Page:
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A San Francisco strip club is suing Oracle after one of its employees "racked" up $33,540 on a company credit card during a tech conference -- and Oracle refused to foot the bill.
It's a shame Jose Manuel Gomez Sanchez, the Oracle employee and strip club aficionado, didn't pay the $33,540 in $1 bills in lieu of his Oracle-issued American Express card.
But can Oracle be liable for an employee's, um, "extracurricular activities" during its Oracle OpenWorld fest in SF?
In Sanchez's defense, New Century -- billed as "San Francisco's premier all nude gentleman's club" -- does offer discounts to convention-goers, according to the San Francisco Chronicle.
So maybe he thought it was a company sponsored event...and thought he was getting a good deal?
Okay, probably not.
American Express' Corporate Credit Card Policy
Depending on what type of corporate card Oracle carries, it may be on the hook for the "services" rendered by the strip club.
According to an American Express representative, in most instances, employees will not be held liable as long as they have fulfilled their personal responsibilities in managing the account; that includes not using the card for personal expenses and filing their expense reports in a timely fashion, according to Credit.com.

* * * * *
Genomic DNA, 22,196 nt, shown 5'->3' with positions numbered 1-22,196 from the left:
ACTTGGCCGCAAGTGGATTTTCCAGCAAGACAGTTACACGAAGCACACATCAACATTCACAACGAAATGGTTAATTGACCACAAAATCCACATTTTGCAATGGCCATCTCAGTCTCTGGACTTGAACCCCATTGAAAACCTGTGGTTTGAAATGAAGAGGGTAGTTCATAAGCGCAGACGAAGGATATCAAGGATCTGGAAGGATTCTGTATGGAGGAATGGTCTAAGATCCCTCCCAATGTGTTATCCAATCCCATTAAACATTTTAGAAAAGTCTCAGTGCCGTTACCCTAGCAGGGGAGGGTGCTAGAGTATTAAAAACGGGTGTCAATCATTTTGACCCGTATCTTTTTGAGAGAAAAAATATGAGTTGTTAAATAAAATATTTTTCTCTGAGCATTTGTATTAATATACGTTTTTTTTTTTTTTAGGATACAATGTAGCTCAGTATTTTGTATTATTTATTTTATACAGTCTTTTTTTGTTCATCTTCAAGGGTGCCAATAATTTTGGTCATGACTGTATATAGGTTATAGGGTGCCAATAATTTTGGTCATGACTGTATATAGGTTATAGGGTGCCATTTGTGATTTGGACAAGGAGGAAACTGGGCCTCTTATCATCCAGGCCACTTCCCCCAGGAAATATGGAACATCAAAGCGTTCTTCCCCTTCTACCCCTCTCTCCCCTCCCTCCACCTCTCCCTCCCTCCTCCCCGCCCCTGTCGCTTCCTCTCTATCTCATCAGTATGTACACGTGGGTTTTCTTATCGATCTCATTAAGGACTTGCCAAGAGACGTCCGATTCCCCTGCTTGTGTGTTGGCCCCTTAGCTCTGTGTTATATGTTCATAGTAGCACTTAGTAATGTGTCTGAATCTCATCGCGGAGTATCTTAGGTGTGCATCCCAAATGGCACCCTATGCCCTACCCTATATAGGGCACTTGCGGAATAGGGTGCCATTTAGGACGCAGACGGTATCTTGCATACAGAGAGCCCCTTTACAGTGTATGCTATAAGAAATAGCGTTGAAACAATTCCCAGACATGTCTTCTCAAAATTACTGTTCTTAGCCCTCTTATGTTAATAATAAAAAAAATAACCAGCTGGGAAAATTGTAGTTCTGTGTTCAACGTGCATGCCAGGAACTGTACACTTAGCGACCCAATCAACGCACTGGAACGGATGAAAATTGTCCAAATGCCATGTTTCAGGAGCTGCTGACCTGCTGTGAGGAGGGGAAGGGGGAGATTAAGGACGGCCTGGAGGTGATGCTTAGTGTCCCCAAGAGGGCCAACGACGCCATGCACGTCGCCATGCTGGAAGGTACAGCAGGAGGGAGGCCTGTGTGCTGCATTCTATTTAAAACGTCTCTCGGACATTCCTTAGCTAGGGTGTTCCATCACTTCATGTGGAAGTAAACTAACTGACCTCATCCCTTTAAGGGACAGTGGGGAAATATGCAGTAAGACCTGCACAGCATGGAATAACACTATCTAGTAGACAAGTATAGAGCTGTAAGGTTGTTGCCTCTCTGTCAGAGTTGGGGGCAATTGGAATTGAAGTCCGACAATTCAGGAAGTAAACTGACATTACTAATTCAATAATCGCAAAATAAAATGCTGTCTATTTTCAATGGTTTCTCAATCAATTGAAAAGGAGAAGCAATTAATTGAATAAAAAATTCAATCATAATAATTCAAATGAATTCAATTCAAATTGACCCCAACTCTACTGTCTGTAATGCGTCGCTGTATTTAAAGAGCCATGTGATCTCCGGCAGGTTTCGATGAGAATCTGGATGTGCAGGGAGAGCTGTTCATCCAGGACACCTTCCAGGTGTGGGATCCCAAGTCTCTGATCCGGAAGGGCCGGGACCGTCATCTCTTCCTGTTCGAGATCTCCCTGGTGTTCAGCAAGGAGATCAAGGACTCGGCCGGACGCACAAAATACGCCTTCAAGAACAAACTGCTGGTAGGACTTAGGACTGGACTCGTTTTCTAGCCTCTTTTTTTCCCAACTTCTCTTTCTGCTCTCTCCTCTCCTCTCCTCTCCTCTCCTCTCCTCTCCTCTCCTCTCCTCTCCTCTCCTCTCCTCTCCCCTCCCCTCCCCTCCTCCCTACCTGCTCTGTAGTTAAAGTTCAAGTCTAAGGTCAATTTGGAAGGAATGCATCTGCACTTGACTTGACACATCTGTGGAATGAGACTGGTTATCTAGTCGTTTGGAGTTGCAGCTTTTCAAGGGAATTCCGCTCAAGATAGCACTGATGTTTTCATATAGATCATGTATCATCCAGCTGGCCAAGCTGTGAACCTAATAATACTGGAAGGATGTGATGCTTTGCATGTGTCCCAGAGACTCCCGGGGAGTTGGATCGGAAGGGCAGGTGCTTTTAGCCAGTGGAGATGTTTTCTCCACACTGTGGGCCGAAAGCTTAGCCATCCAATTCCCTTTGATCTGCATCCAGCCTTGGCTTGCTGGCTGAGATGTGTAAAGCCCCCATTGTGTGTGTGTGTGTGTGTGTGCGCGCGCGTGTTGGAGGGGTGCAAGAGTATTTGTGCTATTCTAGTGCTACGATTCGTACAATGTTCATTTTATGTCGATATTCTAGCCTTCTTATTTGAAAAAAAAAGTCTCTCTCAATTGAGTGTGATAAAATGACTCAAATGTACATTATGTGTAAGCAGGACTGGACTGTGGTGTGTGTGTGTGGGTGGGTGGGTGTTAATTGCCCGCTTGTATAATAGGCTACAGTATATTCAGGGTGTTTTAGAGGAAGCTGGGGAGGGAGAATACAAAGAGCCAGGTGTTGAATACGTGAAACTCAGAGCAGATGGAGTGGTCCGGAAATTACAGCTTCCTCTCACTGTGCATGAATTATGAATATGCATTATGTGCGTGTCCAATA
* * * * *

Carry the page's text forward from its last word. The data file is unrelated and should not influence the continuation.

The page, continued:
Though corporate culture has taken a turn for the misogynistic and generally gross, it's still pretty likely that Sanchez's strip club spending spree would count as "personal expenses," so he'd likely be personally liable for the strip club soiree.
Oracle's Legal Liability
In all likelihood, Sanchez indemnified Oracle as part of the corporate cardholder agreement, which means Oracle will be left out of litigation related to Sanchez's unauthorized card use.
If so, that's bad news for New Century, since it will only be able to go after Sanchez -- even though Oracle is the one with the big bucks.
New Century's lawsuit, filed in San Francisco Superior Court, comes just as Oracle OpenWorld's mega conference gets rolling, bringing an estimated 60,000 (possibly creepy) techies to town, reports the Chronicle.
If you're fascinated by this tale, you may want to hit up the strip club's attorney, David Cook, at Cook@SqueezeBloodFromTurnip.com. No joke. That's his e-mail address.
Meeting with a lawyer can help you understand your options and how to best protect your rights. Visit our attorney directory to find a lawyer near you who can help.